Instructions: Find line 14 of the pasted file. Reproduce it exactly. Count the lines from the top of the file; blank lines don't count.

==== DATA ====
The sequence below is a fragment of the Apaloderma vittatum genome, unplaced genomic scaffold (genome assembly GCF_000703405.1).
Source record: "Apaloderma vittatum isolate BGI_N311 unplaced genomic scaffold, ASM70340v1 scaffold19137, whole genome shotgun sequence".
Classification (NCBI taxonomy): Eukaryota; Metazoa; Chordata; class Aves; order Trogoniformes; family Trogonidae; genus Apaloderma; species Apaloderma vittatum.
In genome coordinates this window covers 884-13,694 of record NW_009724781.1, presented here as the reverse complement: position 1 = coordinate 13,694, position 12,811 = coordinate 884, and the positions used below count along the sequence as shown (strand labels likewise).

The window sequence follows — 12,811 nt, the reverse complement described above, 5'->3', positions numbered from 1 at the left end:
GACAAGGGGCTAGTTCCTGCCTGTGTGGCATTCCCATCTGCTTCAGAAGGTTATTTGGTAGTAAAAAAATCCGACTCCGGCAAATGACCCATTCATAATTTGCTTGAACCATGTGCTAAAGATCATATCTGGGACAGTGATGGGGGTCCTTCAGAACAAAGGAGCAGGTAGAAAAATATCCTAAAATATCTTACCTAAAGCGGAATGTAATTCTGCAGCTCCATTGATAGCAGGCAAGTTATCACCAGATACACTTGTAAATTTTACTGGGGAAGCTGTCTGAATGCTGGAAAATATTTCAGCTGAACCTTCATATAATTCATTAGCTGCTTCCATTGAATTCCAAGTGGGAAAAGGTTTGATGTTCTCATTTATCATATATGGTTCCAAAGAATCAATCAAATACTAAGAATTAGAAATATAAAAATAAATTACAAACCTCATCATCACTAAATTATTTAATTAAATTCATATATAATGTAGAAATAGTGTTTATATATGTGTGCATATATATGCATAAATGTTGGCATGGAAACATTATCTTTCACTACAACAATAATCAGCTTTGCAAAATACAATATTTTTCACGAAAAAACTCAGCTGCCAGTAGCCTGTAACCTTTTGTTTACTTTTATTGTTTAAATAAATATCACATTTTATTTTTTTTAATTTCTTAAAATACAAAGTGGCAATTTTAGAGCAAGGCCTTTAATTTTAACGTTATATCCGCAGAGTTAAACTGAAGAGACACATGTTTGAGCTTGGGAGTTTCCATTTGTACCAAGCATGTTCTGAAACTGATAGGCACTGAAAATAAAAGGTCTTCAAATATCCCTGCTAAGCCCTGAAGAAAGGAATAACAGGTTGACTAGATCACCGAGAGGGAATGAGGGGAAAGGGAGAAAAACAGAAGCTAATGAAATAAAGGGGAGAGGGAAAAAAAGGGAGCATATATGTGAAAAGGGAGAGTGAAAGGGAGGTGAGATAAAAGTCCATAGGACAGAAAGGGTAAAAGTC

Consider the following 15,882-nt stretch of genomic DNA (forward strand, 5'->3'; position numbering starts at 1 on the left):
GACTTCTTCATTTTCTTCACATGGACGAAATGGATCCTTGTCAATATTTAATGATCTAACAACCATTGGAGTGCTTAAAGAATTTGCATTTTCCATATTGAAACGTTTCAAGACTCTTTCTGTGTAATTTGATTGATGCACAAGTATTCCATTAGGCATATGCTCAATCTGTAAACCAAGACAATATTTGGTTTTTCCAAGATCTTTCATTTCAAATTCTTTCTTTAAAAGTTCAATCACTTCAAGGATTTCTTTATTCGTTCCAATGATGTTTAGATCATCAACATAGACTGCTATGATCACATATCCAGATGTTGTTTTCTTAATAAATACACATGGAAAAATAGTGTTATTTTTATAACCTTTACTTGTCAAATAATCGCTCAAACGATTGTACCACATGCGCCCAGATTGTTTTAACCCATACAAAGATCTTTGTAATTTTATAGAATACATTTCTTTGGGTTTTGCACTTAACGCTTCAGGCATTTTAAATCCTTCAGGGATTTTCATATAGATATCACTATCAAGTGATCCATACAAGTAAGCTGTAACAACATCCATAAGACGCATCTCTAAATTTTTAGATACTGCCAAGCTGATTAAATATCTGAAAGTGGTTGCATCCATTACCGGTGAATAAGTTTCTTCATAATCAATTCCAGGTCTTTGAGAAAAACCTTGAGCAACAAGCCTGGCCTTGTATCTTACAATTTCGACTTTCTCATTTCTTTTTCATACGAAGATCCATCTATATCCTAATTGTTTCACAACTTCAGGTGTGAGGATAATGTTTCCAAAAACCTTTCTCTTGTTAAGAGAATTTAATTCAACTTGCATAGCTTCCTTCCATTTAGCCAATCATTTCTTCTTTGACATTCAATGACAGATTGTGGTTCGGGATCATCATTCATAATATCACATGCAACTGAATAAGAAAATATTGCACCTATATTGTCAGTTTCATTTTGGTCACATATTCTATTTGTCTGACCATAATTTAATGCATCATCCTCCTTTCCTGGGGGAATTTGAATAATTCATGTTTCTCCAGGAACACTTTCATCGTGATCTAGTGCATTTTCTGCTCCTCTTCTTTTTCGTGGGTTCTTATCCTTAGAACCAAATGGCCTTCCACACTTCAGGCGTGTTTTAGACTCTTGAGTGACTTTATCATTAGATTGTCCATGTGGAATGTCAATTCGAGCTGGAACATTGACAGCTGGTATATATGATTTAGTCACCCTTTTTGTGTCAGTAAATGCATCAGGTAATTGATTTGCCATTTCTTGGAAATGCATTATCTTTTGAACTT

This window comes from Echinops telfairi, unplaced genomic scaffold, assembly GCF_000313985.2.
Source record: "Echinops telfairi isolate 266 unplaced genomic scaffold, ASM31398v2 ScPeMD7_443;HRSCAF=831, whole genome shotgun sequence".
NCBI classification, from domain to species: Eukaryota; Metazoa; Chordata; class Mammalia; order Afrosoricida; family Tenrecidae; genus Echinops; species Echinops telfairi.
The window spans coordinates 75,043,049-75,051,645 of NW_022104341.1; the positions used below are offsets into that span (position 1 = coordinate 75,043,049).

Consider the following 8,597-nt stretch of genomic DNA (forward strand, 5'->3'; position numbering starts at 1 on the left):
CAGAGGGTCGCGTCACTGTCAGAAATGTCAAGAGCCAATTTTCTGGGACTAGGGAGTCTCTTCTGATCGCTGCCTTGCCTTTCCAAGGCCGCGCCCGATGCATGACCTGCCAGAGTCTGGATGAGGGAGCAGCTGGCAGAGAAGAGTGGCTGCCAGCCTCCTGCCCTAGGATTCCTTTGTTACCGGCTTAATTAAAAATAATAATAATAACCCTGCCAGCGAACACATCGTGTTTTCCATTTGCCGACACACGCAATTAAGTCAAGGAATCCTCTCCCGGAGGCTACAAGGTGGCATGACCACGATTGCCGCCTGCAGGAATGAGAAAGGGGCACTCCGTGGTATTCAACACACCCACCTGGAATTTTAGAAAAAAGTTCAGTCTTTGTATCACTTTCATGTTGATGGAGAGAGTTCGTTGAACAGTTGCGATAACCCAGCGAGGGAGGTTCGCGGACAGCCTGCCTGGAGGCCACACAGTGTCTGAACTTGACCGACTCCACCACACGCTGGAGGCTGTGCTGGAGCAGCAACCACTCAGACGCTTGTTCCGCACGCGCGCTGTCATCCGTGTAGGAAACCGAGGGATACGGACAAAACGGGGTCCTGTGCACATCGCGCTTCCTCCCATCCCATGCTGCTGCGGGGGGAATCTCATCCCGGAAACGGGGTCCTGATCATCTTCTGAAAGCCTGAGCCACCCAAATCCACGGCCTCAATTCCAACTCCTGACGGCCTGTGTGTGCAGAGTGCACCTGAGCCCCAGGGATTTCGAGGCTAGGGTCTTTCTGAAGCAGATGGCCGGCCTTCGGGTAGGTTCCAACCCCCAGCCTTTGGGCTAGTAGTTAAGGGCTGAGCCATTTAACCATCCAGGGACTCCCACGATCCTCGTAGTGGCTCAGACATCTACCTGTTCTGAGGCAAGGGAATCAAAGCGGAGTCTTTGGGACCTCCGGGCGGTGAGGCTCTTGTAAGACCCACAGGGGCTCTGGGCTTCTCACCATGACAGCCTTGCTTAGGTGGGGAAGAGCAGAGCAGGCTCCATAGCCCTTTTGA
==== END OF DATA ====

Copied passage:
CAGAGGGTCGCGTCACTGTCAGAAATGTCAAGAGCCAATTTTCTGGGACTAGGGAGTCTCTTCTGATCGCTGCCTTGCCTTTCCAAGGCCGCGCCCGATGCATGACCTGCCAGAGTCTGGATGAGGGAGCAGCTGGCAGAGAAGAGTGGCTGCCAGCCTCCTGCCCTAGGATTCCTTTGTTACCGGCTTAATTAAAAATAATAATAATAACCCTGCCAGCGAACACATCGTGTTTTCCATTTGCCGACACACGCAATTAAGTCAAGGAATCCTCTCCCGGAGGCTACAAGGTGGCATGACCACGATTGCCGCCTGCAGGAATGAGAAAGGGGCACTCCGTGGTATTCAACACACCCACCTGGAATTTTAGAAAAAAGTTCAGTCTTTGTATCACTTTCATGTTGATGGAGAGAGTTCGTTGAACAGTTGCGATAACCCAGCGAGGGAGGTTCGCGGACAGCCTGCCTGGAGGCCACACAGTGTCTGAACTTGACCGACTCCACCACACGCTGGAGGCTGTGCTGGAGCAGCAACCACTCAGACGCTTGTTCCGCACGCGCGCTGTCATCCGTGTAGGAAACCGAGGGATACGGACAAAACGGGGTCCTGTGCACATCGCGCTTCCTCCCATCCCATGCTGCTGCGGGGGGAATCTCATCCCGGAAACGGGGTCCTGATCATCTTCTGAAAGCCTGAGCCACCCAAATCCACGGCCTCAATTCCAACTCCTGACGGCCTGTGTGTGCAGAGTGCACCTGAGCCCCAGGGATTTCGAGGCTAGGGTCTTTCTGAAGCAGATGGCCGGCCTTCGGGTAGGTTCCAACCCCCAGCCTTTGGGCTAGTAGTTAAGGGCTGAGCCATTTAACCATCCAGGGACTCCCACGATCCTCGTAGTGGCTCAGACATCTACCTGTTCTGAGGCAAGGGAATCAAAGCGGAGTCTTTGGGACCTCCGGGCGGTGAGGCTCTTGTAAGACCCACAGGGGCTCTGGGCTTCTCACCATGACAGCCTTGCTTAGGTGGGGAAGAGCAGAGCAGGCTCCATAGCCCTTTTGA